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    Northern Institutional Funds’ Proxy Voting Policies and Procedures


    Northern Institutional Funds has delegated the voting of portfolio securities to the Investment Adviser. The Investment Adviser has adopted proxy voting policies and procedures applicable to Northern Trust Corporation and its affiliates (the "Northern Proxy Voting Policy") for the voting of proxies on behalf of client accounts for which the Investment Adviser has voting discretion, including the Portfolios. Under the Proxy Voting Policy, shares are to be voted in the best interests of the Portfolios.

    A Proxy Committee comprised of senior investment and compliance officers of the Investment Adviser has adopted certain guidelines (the "Proxy Guidelines") concerning various corporate governance issues. The Proxy Committee has the responsibility for the content, interpretation and application of the Proxy Guidelines and may apply these Proxy Guidelines with a measure of flexibility. The Investment Adviser has retained an independent third party (the "Service Firm") to review proxy proposals and to make voting recommendations to the Proxy Committee in a manner consistent with the Proxy Guidelines. The Proxy Committee will apply the Proxy Guidelines as discussed below to any such recommendation.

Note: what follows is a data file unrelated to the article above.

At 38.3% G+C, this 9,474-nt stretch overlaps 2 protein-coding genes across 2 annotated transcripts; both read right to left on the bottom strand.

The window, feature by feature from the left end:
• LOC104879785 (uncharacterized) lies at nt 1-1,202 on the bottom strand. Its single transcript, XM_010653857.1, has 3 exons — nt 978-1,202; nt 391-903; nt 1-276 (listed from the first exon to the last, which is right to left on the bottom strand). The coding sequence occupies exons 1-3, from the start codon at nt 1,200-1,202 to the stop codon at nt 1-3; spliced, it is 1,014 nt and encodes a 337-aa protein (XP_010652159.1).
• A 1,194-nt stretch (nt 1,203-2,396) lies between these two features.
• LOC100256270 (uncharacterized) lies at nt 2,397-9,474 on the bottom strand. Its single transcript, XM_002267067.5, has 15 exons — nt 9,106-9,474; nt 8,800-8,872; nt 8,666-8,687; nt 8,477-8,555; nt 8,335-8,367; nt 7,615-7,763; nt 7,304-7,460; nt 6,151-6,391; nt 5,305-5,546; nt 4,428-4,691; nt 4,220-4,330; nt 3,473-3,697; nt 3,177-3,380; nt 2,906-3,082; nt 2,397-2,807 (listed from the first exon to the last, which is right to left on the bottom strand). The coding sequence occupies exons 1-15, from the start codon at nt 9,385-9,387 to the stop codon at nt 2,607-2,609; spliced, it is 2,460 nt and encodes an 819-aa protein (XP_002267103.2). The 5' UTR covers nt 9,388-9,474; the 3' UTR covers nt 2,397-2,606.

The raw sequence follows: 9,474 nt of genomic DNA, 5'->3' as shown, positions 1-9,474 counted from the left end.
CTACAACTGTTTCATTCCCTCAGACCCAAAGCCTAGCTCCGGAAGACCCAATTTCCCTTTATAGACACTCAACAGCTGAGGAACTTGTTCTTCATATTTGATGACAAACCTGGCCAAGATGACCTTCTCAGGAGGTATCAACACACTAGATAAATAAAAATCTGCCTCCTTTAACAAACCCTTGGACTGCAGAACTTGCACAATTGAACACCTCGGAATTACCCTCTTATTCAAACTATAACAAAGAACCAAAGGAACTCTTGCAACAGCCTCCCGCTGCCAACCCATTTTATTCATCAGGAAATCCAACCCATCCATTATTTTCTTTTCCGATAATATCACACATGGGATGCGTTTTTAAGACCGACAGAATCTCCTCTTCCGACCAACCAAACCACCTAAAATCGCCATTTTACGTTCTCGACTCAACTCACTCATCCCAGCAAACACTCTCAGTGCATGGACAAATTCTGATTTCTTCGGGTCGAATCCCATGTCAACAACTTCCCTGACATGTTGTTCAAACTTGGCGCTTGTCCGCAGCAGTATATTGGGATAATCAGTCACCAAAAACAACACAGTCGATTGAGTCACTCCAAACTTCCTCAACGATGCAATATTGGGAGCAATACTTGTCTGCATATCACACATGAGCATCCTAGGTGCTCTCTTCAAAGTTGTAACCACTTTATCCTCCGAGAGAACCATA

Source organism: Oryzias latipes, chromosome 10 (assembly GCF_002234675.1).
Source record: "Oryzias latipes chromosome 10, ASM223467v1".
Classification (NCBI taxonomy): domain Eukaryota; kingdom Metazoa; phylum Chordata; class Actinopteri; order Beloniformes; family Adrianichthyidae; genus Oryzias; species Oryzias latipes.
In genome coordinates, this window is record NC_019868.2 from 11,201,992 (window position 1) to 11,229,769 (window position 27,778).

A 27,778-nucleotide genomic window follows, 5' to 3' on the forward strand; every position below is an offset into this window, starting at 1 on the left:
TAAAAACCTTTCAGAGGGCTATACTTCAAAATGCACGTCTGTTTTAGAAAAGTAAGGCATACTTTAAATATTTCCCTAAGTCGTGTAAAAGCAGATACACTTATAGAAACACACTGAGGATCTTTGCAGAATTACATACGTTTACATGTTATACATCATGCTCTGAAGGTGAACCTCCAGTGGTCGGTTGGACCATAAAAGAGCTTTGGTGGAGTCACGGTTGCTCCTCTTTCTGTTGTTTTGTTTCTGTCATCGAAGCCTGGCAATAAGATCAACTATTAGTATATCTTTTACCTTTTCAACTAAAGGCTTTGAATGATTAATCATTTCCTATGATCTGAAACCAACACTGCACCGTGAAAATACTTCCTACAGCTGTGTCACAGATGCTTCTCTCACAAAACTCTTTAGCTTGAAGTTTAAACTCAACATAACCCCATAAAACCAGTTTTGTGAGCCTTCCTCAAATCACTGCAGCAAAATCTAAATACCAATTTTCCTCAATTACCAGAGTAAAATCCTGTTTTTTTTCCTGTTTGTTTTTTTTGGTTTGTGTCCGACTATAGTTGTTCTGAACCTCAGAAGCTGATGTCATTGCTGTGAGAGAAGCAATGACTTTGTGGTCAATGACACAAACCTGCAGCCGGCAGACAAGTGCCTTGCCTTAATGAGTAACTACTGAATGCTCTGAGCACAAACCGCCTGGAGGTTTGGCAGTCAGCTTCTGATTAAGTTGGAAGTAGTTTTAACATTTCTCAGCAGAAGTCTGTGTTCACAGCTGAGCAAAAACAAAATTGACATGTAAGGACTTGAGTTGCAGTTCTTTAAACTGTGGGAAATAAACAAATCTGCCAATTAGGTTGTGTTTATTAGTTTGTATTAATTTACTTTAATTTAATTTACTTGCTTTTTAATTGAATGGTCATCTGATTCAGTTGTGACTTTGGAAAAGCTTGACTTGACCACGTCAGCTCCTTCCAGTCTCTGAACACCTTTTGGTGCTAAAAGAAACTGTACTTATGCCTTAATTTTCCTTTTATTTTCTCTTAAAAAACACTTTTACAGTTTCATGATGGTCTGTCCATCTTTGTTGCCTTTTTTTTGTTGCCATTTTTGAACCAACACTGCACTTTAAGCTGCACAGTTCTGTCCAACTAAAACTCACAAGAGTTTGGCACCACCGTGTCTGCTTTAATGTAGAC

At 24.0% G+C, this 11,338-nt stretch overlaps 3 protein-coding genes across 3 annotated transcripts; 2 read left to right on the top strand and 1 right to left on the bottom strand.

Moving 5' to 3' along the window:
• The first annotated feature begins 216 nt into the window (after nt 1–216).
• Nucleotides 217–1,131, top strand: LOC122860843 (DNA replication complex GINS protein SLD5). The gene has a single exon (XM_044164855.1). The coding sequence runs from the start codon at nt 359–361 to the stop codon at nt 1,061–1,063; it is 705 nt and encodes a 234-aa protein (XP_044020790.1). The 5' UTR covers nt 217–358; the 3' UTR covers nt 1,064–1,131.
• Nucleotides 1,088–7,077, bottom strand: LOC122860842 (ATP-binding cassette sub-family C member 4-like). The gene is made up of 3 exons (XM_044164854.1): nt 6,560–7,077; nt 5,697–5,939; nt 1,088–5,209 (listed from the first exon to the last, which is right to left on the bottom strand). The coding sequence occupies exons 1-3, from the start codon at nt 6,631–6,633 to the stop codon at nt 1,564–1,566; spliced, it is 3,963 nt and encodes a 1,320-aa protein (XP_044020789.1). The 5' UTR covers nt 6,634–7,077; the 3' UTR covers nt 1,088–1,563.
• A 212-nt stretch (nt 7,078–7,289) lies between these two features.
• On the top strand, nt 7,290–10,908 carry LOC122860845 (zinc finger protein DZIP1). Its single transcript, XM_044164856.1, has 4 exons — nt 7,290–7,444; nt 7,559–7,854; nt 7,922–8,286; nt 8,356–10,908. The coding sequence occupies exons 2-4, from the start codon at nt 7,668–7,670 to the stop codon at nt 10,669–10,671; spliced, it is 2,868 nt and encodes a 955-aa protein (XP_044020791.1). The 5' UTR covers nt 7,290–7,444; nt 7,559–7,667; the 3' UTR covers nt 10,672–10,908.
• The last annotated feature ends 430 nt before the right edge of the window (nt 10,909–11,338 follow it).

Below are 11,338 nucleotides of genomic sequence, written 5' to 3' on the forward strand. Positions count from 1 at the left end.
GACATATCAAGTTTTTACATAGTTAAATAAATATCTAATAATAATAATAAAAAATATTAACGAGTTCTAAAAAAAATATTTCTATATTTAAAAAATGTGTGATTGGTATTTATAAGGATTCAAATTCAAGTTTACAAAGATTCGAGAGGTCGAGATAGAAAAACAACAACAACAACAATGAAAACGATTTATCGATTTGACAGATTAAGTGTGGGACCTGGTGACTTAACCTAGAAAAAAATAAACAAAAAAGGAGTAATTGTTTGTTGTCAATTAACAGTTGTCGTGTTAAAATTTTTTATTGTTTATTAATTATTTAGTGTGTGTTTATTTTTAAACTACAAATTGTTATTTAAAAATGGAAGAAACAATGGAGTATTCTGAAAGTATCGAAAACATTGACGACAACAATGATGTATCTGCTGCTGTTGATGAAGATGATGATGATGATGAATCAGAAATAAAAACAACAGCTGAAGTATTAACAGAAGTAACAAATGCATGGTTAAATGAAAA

Northern Institutional Funds  
    The Proxy Guidelines provide that Northern Trust will generally vote for or against various proxy proposals, usually based upon certain specified criteria. As an example, the Proxy Guidelines provide that Northern Trust will generally vote in favor of proposals to: The Proxy Guidelines also provide that Northern Trust will generally vote against proposals to: